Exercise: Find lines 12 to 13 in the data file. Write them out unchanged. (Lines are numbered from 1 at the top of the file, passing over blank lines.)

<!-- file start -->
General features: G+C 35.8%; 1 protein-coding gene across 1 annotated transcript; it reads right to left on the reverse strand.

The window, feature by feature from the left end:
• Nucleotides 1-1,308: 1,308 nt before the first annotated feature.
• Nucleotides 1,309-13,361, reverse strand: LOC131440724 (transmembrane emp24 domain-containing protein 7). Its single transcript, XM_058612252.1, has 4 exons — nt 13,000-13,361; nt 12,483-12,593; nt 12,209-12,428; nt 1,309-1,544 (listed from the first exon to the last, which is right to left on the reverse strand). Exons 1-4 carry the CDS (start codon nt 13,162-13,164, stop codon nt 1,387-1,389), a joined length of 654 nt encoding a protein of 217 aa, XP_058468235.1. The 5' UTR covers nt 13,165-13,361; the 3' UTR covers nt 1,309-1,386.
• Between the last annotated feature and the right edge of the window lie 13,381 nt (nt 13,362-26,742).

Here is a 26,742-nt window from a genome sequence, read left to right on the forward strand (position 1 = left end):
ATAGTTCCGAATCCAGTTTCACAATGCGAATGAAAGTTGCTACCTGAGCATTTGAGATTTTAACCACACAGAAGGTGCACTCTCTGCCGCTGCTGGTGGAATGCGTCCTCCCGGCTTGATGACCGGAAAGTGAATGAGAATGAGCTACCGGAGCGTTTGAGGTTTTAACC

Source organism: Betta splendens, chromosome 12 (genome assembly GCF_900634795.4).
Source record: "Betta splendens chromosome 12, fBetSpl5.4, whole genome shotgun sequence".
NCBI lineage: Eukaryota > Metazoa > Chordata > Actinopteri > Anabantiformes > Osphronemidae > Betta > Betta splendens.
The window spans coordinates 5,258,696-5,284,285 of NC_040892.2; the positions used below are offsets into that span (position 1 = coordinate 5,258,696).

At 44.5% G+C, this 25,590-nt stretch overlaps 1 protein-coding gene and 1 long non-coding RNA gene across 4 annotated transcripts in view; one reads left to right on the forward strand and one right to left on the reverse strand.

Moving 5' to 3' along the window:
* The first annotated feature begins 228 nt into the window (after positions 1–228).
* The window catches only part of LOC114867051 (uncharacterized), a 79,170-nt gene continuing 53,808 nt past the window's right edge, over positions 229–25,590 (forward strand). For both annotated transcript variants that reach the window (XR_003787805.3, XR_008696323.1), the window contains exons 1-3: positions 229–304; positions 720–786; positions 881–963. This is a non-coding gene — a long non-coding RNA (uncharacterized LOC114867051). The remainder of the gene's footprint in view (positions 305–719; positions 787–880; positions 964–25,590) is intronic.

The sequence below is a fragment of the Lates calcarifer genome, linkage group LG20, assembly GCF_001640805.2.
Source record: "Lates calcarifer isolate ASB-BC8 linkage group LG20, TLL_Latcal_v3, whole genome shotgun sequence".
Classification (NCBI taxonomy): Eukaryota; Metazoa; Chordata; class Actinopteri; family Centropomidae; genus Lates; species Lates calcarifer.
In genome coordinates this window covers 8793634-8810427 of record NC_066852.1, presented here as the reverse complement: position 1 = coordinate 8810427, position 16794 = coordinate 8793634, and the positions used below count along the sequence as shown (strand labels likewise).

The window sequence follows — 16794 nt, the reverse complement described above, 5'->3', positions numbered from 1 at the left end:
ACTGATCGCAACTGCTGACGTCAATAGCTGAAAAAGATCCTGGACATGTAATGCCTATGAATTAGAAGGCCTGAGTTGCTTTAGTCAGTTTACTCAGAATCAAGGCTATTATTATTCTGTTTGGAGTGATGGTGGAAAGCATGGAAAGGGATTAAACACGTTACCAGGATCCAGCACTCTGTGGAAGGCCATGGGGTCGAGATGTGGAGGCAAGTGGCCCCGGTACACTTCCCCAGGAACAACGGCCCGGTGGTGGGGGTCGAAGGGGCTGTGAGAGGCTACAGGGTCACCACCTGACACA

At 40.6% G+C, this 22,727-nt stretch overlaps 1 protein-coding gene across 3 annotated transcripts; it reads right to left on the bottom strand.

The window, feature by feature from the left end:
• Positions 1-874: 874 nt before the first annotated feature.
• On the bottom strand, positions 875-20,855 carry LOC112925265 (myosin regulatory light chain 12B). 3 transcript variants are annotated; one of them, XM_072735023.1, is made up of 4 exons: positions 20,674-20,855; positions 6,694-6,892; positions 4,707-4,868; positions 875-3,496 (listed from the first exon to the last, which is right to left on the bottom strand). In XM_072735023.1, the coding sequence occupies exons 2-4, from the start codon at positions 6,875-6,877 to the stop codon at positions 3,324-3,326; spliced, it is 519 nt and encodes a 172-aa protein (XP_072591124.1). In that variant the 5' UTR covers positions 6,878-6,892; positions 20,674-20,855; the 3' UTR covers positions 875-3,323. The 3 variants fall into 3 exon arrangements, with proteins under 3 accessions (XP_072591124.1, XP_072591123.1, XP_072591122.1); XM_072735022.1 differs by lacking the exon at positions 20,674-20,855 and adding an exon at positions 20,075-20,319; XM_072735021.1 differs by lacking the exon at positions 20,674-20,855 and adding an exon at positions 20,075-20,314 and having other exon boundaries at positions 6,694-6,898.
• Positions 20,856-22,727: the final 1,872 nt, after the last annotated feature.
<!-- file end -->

At 44.5% G+C, this 25,590-nt stretch overlaps 1 protein-coding gene and 1 long non-coding RNA gene across 4 annotated transcripts in view; one reads left to right on the forward strand and one right to left on the reverse strand.

Moving 5' to 3' along the window: